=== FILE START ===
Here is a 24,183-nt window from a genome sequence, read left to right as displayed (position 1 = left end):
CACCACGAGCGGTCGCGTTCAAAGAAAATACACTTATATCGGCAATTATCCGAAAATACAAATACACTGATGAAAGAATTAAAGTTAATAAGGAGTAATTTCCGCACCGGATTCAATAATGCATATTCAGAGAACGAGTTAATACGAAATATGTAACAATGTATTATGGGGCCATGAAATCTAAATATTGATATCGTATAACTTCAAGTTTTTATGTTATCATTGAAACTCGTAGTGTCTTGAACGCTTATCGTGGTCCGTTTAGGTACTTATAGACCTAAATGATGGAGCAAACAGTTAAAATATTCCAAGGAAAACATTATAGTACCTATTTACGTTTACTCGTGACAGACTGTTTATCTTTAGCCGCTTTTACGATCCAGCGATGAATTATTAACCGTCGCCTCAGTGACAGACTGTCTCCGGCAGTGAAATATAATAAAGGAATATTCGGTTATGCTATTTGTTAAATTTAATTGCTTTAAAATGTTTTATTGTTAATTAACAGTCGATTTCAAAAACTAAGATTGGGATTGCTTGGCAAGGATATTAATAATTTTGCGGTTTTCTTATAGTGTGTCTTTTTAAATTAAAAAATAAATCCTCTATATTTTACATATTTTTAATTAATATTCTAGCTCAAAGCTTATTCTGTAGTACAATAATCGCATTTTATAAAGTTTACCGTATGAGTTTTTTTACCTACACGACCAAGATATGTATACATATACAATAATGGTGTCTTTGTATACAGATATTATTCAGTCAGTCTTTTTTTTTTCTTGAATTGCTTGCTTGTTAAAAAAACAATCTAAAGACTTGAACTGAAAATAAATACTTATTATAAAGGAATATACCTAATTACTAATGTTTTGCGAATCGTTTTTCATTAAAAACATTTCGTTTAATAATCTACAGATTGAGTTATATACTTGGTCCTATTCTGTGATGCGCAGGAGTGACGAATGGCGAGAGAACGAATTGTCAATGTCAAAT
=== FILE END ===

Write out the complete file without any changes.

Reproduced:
Here is a 24,183-nt window from a genome sequence, read left to right as displayed (position 1 = left end):
CACCACGAGCGGTCGCGTTCAAAGAAAATACACTTATATCGGCAATTATCCGAAAATACAAATACACTGATGAAAGAATTAAAGTTAATAAGGAGTAATTTCCGCACCGGATTCAATAATGCATATTCAGAGAACGAGTTAATACGAAATATGTAACAATGTATTATGGGGCCATGAAATCTAAATATTGATATCGTATAACTTCAAGTTTTTATGTTATCATTGAAACTCGTAGTGTCTTGAACGCTTATCGTGGTCCGTTTAGGTACTTATAGACCTAAATGATGGAGCAAACAGTTAAAATATTCCAAGGAAAACATTATAGTACCTATTTACGTTTACTCGTGACAGACTGTTTATCTTTAGCCGCTTTTACGATCCAGCGATGAATTATTAACCGTCGCCTCAGTGACAGACTGTCTCCGGCAGTGAAATATAATAAAGGAATATTCGGTTATGCTATTTGTTAAATTTAATTGCTTTAAAATGTTTTATTGTTAATTAACAGTCGATTTCAAAAACTAAGATTGGGATTGCTTGGCAAGGATATTAATAATTTTGCGGTTTTCTTATAGTGTGTCTTTTTAAATTAAAAAATAAATCCTCTATATTTTACATATTTTTAATTAATATTCTAGCTCAAAGCTTATTCTGTAGTACAATAATCGCATTTTATAAAGTTTACCGTATGAGTTTTTTTACCTACACGACCAAGATATGTATACATATACAATAATGGTGTCTTTGTATACAGATATTATTCAGTCAGTCTTTTTTTTTTCTTGAATTGCTTGCTTGTTAAAAAAACAATCTAAAGACTTGAACTGAAAATAAATACTTATTATAAAGGAATATACCTAATTACTAATGTTTTGCGAATCGTTTTTCATTAAAAACATTTCGTTTAATAATCTACAGATTGAGTTATATACTTGGTCCTATTCTGTGATGCGCAGGAGTGACGAATGGCGAGAGAACGAATTGTCAATGTCAAAT